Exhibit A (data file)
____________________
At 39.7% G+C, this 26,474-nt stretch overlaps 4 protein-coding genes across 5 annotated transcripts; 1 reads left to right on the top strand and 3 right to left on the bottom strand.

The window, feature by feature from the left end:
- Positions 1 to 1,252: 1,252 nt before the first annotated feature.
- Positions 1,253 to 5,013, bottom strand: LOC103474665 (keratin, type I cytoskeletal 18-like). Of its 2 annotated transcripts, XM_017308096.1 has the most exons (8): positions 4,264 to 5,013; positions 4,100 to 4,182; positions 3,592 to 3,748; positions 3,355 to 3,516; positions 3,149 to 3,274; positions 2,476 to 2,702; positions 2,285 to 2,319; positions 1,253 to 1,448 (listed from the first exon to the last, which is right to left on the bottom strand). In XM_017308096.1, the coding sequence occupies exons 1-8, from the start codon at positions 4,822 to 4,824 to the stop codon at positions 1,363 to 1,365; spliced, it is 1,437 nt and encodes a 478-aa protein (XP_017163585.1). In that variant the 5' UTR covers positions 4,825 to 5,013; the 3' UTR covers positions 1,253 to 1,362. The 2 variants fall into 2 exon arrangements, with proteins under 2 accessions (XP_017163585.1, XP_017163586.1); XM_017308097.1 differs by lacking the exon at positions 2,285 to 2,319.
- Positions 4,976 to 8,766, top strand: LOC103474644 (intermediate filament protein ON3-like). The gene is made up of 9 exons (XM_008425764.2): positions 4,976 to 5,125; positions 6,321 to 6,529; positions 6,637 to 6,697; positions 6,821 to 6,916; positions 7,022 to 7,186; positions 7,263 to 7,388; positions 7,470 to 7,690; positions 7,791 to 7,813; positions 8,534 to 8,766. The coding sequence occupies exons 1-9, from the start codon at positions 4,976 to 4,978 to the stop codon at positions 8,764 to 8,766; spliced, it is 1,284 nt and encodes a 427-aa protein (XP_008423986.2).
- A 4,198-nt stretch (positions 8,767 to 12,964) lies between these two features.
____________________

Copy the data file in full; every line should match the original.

At 39.7% G+C, this 26,474-nt stretch overlaps 4 protein-coding genes across 5 annotated transcripts; 1 reads left to right on the top strand and 3 right to left on the bottom strand.

The window, feature by feature from the left end:
- Positions 1 to 1,252: 1,252 nt before the first annotated feature.
- Positions 1,253 to 5,013, bottom strand: LOC103474665 (keratin, type I cytoskeletal 18-like). Of its 2 annotated transcripts, XM_017308096.1 has the most exons (8): positions 4,264 to 5,013; positions 4,100 to 4,182; positions 3,592 to 3,748; positions 3,355 to 3,516; positions 3,149 to 3,274; positions 2,476 to 2,702; positions 2,285 to 2,319; positions 1,253 to 1,448 (listed from the first exon to the last, which is right to left on the bottom strand). In XM_017308096.1, the coding sequence occupies exons 1-8, from the start codon at positions 4,822 to 4,824 to the stop codon at positions 1,363 to 1,365; spliced, it is 1,437 nt and encodes a 478-aa protein (XP_017163585.1). In that variant the 5' UTR covers positions 4,825 to 5,013; the 3' UTR covers positions 1,253 to 1,362. The 2 variants fall into 2 exon arrangements, with proteins under 2 accessions (XP_017163585.1, XP_017163586.1); XM_017308097.1 differs by lacking the exon at positions 2,285 to 2,319.
- Positions 4,976 to 8,766, top strand: LOC103474644 (intermediate filament protein ON3-like). The gene is made up of 9 exons (XM_008425764.2): positions 4,976 to 5,125; positions 6,321 to 6,529; positions 6,637 to 6,697; positions 6,821 to 6,916; positions 7,022 to 7,186; positions 7,263 to 7,388; positions 7,470 to 7,690; positions 7,791 to 7,813; positions 8,534 to 8,766. The coding sequence occupies exons 1-9, from the start codon at positions 4,976 to 4,978 to the stop codon at positions 8,764 to 8,766; spliced, it is 1,284 nt and encodes a 427-aa protein (XP_008423986.2).
- A 4,198-nt stretch (positions 8,767 to 12,964) lies between these two features.